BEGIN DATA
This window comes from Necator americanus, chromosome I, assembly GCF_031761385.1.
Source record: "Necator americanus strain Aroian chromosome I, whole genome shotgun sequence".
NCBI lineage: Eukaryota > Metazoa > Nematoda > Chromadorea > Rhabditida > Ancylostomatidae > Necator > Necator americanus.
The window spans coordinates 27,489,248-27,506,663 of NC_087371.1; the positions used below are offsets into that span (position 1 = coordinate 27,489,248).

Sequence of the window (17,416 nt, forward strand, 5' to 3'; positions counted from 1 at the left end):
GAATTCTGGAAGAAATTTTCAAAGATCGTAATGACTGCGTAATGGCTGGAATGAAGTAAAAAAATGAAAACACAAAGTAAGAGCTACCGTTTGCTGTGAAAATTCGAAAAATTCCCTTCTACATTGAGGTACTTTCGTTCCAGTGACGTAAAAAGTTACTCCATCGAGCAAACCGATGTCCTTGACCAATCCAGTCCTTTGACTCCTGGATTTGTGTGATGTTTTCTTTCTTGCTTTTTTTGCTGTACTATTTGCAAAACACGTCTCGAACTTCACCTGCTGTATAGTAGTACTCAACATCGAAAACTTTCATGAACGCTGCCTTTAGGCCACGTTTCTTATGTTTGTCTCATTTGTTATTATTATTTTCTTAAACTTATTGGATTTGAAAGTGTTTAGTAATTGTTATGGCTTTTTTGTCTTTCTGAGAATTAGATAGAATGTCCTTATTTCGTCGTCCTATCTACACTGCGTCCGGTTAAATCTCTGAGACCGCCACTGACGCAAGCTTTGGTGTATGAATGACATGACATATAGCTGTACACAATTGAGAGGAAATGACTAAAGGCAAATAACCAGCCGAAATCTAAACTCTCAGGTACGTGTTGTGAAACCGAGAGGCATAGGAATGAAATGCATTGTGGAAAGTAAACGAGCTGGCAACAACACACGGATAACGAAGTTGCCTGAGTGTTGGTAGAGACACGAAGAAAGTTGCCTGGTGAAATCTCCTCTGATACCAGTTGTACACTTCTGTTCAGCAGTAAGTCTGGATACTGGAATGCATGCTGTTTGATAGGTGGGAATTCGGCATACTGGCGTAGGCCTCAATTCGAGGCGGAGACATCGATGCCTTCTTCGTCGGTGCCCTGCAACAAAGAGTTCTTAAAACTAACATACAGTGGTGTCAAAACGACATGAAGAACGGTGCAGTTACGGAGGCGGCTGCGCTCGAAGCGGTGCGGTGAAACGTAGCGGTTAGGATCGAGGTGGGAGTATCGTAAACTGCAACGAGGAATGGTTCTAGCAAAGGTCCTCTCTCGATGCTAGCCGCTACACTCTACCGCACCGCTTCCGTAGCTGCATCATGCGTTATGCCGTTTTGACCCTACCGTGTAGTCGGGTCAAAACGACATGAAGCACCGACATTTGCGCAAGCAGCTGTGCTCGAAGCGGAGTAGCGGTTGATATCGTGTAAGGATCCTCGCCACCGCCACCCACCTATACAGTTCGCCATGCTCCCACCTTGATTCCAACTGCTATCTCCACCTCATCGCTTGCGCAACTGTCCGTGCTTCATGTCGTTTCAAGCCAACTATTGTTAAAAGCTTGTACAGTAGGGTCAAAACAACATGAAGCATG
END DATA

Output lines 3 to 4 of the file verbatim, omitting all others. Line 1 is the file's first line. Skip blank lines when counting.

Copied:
NCBI lineage: Eukaryota > Metazoa > Nematoda > Chromadorea > Rhabditida > Ancylostomatidae > Necator > Necator americanus.
The window spans coordinates 27,489,248-27,506,663 of NC_087371.1; the positions used below are offsets into that span (position 1 = coordinate 27,489,248).